A “waiver of subrogation” is usually required by lenders to protect themselves from the possibility of any action by an insurer, who, upon payment to an insured project company would become subrogated to any and all of the project company’s rights against third parties. However, if the lenders are named as an additional insured, this protection is probably not necessary, both under New York law and English law, since it is well established in both jurisdictions that an insurer does not have any right of subrogation against its own insured for any claim arising from the very risk for which the insurer contracted to provide insurance coverage. As previously noted, by being named additional insured the lenders would automatically enjoy this protection.
In addition to naming the lenders as an additional insured, specifying the lenders as loss payee, and obtaining reinsurance with a cut-through endorsement, it has become customary in most project finance transactions to have the project company assign all of its rights, title and interest in and to all insurance proceeds and the insurance policies to the lenders, either as part of the general security agreement governing project intangibles or under a separate insurance assignment agreement.
A typical formulation of the granting provisions would read as follows:
“As security for the prompt and complete payment of the secured obligations, the project company hereby assigns, charges, conveys, sets over and transfers unto the lenders and hereby grants to the lenders a continuing first priority security interest in all of the right, title and interest of the project company in, to and under all of the following, whether now existing or hereafter acquired, [...] and all insurance proceeds and insurance contracts.”
While such a security agreement does not, as between the lenders and the insurer, add anything to that which the lenders will have by virtue of being named as additional insureds and designated as loss payees, it would seem to be good protection for lenders, enhancing their position as secured creditors vis-a-vis the project company and its other potential creditors in case of bankruptcy of the project company. However, if the project’s finance and security documents are subject to New York law, lenders should be aware of several issues regarding the creation and perfection of a security interest as it relates to insurance under article 9 of the Uniform Commercial Code, which is the statutory scheme in the US governing secured transactions where personal property is provided as collateral.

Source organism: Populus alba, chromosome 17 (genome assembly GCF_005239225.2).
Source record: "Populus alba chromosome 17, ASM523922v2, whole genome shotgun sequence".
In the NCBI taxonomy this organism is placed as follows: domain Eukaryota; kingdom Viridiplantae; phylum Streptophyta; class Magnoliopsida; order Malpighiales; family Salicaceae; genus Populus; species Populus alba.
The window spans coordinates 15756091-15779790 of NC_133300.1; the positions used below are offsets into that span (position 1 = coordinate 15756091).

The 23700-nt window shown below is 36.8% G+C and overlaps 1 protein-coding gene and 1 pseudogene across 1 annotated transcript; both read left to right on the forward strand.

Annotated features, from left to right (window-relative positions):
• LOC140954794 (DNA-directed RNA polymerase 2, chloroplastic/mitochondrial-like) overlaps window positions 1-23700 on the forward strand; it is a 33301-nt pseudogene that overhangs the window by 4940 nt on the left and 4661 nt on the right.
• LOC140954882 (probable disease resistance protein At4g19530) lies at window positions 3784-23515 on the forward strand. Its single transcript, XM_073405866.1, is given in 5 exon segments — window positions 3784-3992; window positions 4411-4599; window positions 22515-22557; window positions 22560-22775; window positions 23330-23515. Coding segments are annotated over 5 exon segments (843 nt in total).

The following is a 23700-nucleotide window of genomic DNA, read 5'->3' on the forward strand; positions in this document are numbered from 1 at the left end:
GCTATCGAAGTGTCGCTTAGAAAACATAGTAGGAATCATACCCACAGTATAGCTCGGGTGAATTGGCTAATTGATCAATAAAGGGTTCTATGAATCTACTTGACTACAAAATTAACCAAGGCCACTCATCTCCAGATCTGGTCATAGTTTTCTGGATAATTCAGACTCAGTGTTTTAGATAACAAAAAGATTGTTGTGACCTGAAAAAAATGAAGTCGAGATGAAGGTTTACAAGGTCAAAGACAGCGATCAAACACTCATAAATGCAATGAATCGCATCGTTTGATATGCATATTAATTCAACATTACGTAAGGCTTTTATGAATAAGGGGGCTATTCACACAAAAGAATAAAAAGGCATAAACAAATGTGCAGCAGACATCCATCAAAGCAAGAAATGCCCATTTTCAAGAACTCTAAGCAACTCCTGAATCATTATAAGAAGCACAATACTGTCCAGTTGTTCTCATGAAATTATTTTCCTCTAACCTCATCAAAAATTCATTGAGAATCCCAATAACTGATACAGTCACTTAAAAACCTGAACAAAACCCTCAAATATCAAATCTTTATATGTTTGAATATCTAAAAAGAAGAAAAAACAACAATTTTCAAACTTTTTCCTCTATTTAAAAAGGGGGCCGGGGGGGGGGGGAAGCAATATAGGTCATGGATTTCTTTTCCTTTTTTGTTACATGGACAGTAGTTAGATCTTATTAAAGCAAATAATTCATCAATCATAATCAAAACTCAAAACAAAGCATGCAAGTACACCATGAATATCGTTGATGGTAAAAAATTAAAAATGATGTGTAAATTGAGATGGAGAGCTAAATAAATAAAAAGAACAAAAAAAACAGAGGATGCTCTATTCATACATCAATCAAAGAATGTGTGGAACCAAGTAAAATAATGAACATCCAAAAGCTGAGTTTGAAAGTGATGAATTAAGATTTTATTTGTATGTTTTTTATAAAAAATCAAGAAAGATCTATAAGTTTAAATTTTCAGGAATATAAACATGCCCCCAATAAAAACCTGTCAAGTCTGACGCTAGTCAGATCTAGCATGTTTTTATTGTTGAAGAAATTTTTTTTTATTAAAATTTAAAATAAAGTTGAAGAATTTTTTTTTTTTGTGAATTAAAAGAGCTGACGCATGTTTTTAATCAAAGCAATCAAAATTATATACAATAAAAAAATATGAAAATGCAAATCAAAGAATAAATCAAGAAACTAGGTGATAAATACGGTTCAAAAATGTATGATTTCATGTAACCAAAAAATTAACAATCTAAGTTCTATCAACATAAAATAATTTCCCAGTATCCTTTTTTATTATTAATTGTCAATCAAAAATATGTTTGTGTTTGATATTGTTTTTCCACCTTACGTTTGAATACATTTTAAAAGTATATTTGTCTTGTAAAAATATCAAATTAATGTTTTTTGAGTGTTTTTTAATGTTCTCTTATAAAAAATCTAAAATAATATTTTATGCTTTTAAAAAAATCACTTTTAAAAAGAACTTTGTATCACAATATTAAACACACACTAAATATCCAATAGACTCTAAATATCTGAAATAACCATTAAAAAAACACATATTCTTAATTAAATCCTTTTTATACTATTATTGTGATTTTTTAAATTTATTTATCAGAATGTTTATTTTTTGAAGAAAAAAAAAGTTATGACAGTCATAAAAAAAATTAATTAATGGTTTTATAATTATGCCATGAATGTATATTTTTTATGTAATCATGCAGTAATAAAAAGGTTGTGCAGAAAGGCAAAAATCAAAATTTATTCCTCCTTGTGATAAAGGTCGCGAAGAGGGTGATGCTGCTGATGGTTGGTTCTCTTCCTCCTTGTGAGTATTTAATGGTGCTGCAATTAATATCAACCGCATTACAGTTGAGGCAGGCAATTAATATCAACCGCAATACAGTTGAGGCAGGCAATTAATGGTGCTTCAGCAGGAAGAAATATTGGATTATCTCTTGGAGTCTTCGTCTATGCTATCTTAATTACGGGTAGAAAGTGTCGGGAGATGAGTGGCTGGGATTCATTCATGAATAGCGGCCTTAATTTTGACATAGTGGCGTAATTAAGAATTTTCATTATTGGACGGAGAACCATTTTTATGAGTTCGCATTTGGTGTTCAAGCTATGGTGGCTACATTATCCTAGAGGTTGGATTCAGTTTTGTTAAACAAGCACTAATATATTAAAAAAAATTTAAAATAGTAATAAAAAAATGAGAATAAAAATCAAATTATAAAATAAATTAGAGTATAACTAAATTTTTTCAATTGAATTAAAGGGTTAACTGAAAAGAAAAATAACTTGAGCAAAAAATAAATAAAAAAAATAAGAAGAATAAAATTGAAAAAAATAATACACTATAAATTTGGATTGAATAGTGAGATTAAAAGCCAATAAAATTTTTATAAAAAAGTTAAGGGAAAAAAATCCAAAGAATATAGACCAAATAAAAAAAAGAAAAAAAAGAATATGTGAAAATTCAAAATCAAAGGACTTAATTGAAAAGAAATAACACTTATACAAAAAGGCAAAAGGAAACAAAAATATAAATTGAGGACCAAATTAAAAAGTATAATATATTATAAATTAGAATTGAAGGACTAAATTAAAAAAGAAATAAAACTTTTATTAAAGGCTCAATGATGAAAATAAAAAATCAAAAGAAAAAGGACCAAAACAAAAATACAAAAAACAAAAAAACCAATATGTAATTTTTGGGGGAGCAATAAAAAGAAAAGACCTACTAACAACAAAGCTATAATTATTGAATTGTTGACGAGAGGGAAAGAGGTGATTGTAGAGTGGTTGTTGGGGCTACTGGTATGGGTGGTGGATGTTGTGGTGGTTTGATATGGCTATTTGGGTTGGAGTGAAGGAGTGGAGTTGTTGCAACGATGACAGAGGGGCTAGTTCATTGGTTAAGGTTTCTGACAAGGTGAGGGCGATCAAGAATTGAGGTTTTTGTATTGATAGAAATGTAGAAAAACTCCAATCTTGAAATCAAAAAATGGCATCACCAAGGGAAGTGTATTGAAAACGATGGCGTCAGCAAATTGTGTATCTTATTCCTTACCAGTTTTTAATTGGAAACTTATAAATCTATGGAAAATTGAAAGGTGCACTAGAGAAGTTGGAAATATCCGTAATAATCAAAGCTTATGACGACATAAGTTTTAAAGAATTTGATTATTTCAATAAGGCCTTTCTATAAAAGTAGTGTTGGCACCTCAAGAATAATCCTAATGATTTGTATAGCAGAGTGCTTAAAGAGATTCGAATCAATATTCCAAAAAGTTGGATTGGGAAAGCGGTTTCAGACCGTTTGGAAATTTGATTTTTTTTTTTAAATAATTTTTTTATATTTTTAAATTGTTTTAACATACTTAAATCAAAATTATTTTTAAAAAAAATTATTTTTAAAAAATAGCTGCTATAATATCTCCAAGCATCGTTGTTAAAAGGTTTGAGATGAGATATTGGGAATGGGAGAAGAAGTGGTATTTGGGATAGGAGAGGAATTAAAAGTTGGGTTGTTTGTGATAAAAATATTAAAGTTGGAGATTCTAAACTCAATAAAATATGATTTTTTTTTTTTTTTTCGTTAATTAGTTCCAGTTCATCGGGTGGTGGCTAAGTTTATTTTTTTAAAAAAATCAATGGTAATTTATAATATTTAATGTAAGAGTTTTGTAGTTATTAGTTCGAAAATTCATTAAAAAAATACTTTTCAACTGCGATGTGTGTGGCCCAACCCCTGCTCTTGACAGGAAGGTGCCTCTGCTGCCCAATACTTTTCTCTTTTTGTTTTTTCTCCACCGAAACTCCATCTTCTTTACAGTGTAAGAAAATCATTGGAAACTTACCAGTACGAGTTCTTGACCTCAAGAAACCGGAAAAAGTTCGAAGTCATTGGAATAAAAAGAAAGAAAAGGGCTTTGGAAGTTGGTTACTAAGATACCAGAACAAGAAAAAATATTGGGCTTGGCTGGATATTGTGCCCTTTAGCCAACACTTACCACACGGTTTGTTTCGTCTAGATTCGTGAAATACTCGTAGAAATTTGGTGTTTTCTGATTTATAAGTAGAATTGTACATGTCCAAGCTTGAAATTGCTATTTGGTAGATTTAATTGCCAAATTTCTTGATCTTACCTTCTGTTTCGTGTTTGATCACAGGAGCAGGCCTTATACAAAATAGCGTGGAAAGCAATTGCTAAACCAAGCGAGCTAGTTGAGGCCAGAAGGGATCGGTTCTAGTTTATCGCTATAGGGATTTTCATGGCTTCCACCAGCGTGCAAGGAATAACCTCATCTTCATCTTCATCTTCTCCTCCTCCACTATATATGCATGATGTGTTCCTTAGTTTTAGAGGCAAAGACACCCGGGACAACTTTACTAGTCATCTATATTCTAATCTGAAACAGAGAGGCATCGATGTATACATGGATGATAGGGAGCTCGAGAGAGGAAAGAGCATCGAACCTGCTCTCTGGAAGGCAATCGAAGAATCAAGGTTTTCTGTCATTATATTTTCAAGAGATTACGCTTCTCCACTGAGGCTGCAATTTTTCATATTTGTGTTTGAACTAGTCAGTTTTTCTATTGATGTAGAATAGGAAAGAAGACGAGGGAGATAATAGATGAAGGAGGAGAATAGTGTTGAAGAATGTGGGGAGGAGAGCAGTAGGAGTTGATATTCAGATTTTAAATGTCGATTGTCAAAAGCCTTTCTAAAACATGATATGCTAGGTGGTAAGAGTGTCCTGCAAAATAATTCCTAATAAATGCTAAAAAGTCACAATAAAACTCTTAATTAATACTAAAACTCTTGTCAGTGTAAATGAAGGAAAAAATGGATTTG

A key issue to be aware of is that UCC article 9, by its terms, does not apply to “a transfer of an interest or a claim in or under any policy of insurance . . . except as provided with respect to proceeds and priorities in proceeds.” Article 9 does provide that “[I]nsurance payable by reason of loss or damage to the collateral is proceeds, except to the extent that it is payable to a person other than a party to the security agreement” (sections 9-104 and 9-306). Thus, by purporting to convey and transfer all insurance contracts, the broad language of a typical security agreement may create a problem for lenders, inasmuch as the creation and perfection of that security interest will no longer be governed by a filing under UCC article 9. Instead, it will be governed by other, non-UCC provisions applicable in the jurisdiction.
New York courts have held that creation and perfection of a security interest in an insurance policy itself is governed by the common law of pledge. Although a pledge of an insurance policy as collateral is valid absent a prohibition in the policy, to perfect the security interest in this case will require the project company to physically deliver the insurance policies to the lenders.